One of the most appealing aspects of car subscription services is the ability to swap cars. Unlike a lease, which has you in the same car for a set period, car subscription services allow for more frequent car swaps. Book by Cadillac includes 18 car swaps a year for no extra cost. Care by Volvo requires a two-year commitment and only lets you swap out after the end of the first year. Ford Canvas allows swaps once a month, so it’s more flexible, but there’s a $99 charge for each swap, and the cars can be as old as a 2015 model year. Third-party services similarly offer swaps at various intervals. Carma lets you swap out cars as often as every 30 days. Yoyo is perhaps the most flexible choice for those who want to frequently swap their cars. It lets you change vehicles anytime you choose without having to pay any additional fees.
Photo by Cadillac
Since you aren’t buying a car, but rather using it for a set period, it will eventually go back into the fleet for other people to drive. This makes it important that the car ends up back with the subscription service in good condition. To ensure they can reuse your vehicle, there are often limitations and restrictions about how it can be driven. Pets may be required to stay in a pet carrier rather than being left to roam free. Return the car with pet hair and expect to pay an extra cleaning fee and any repair costs from damage caused by your pet. Smoking is another no-no for some car subscription services. If you return the car smelling of smoke or any other unsavory aromas, you’ll be on the hook for a cleaning fee to get rid of the stench. Some services put limits on who is authorized to drive the vehicle, so don’t assume the whole family can hop behind the wheel. And don’t plan to drive over the border into Canada or Mexico as this isn’t allowed with every service.
Photo by Clutch
Since the whole idea of car subscription services is new, availability is limited. The good news is this is an expanding business model so existing providers plan to expand their services with demand and new services are regularly joining the ranks. If you happen to live in California, then you have the widest number of choices by far, but there are car subscription services available nationwide. Third party providers can be found throughout the U.S. serving major markets like Los Angeles and Austin, but some serve smaller metro areas. If there’s not a car subscription service that fits your needs in your area right now, just give it time and there likely will be soon.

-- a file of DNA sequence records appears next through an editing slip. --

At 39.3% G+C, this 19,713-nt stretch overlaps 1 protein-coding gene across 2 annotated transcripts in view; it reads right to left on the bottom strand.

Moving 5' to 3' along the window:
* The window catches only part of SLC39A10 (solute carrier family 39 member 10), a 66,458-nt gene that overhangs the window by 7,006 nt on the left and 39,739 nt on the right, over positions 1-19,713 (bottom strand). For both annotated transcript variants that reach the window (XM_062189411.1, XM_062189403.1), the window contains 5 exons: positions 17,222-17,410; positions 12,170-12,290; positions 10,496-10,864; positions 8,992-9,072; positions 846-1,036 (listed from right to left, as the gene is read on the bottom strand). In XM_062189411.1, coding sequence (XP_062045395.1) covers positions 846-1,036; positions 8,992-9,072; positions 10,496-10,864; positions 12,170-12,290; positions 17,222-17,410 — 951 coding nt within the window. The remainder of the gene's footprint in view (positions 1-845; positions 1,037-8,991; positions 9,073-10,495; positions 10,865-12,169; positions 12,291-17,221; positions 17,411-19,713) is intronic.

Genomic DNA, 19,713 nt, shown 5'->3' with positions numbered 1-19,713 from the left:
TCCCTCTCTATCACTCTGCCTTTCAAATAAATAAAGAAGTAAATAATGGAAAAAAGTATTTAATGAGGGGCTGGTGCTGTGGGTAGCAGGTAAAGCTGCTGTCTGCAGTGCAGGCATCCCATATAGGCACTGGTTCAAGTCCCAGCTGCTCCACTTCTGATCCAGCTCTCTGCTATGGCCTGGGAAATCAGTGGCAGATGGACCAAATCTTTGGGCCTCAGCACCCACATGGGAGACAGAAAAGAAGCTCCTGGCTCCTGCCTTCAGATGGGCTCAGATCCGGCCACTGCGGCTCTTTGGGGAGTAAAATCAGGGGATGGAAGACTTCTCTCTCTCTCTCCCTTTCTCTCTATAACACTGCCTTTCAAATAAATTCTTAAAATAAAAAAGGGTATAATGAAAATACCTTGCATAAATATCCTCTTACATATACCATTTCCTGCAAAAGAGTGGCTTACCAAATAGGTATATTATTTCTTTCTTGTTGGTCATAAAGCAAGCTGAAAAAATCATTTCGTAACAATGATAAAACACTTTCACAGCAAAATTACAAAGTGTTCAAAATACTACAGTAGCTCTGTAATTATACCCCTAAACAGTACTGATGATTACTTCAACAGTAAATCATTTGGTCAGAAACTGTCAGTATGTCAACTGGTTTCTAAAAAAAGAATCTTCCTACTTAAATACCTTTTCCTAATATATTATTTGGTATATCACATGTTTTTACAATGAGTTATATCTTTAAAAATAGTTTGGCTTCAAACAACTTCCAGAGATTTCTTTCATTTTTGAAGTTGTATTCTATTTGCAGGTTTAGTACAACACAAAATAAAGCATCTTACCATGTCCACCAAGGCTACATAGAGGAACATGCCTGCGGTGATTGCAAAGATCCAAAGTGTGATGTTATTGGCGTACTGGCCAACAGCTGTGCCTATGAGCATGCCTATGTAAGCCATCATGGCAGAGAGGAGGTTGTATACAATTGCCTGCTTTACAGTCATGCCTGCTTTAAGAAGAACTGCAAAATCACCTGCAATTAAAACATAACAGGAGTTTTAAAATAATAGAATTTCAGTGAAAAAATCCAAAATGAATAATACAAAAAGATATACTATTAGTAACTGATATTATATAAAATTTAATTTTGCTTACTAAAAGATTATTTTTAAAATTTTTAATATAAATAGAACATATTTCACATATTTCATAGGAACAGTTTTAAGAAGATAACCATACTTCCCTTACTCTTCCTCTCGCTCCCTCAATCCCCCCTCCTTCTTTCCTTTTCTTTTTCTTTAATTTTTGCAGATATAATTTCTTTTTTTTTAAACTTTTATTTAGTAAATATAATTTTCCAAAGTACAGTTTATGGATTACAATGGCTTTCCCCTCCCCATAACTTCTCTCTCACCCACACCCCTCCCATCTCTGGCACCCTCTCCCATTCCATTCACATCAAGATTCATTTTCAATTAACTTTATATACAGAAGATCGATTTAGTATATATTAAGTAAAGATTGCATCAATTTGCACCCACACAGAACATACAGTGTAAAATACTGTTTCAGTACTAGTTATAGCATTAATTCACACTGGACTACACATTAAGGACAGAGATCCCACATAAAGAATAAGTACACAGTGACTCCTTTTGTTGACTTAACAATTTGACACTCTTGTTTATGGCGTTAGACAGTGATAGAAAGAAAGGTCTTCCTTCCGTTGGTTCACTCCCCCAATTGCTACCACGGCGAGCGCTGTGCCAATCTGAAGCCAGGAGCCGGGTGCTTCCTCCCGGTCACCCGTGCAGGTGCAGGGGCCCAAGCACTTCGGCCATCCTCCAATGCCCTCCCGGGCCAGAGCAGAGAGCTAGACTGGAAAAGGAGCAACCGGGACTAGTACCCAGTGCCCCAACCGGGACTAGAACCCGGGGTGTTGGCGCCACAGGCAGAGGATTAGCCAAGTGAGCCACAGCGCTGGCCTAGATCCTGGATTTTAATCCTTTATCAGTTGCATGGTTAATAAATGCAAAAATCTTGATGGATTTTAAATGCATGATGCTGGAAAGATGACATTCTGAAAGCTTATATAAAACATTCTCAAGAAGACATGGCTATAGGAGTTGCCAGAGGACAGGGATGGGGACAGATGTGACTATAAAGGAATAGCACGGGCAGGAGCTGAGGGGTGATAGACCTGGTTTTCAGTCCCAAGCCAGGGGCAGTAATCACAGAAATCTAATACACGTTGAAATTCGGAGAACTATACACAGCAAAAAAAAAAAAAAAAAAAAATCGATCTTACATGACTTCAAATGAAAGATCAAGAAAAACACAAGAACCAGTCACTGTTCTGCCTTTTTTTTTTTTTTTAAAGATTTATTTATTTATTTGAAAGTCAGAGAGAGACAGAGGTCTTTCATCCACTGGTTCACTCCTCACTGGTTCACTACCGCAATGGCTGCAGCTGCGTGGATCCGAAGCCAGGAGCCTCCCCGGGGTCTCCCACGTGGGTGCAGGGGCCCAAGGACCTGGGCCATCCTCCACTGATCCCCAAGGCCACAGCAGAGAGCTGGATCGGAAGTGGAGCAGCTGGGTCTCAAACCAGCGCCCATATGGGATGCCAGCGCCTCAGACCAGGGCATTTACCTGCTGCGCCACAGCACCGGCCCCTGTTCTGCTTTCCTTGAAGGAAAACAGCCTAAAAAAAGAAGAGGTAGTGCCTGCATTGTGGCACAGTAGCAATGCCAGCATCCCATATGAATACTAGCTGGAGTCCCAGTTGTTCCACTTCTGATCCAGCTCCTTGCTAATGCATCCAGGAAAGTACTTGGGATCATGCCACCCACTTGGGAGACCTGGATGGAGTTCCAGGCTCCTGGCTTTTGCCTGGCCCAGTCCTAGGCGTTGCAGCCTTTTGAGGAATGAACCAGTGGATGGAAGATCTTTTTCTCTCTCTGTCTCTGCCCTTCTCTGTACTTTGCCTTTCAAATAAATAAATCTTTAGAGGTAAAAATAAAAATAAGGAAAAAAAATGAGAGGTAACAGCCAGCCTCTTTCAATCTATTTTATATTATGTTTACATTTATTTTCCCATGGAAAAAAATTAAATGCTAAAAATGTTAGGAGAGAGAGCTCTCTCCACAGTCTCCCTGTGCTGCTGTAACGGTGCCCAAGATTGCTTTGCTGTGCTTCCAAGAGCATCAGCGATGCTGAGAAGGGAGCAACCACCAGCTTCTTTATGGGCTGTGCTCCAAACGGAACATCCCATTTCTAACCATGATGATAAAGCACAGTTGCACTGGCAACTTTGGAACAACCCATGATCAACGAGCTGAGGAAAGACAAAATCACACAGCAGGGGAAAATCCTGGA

Photo by Volvo
The number of automakers offering subscription car services is increasing, but for now, there is a small roster of available choices. They include Book by Cadillac, which was early to the game and currently serves Dallas, New York, and Southern California. Ford Canvas is available only in San Francisco and Los Angeles while Porsche Passport can be found only in Atlanta. Care by Volvo is the only automaker with nationwide coverage. They’re available everywhere, but the only vehicle currently available is the all-new 2019 Volvo XC40. That’s all for now, but more automakers are waiting in the wings. Lincoln has plans to launch its own subscription plan this year and both BMW (Access by BMW) and Mercedes-Benz (Mercedes-Benz Collection) said they have plans to test subscription services in the U.S. by year’s end. If this small selection of automakers doesn’t offer what you need, give it time and that will change.
Photo by Volvo
Third-party car subscription services fill in the coverage gaps and also overlap in some areas with services offered by automakers. Clutch is a Porsche partner that covers Atlanta with a more affordable plan. It’s unique in that it doesn’t let you pick your exact vehicle. Instead, you tell them your vehicle requirements and they deliver one that fits your needs. They also operate Drive Flow, which covers Winston-Salem and Raleigh in North Carolina. Carma is a subscription service that offers vehicles solely in Detroit. YoYo is currently available only in San Francisco but hopes to expand. Its service is a bit different than what others provide. There’s an initial enrollment fee with additional charges based on a per mile rate that varies depending on the vehicle. These smaller services are popping up all the time so it’s good to search periodically to see what’s new in your area.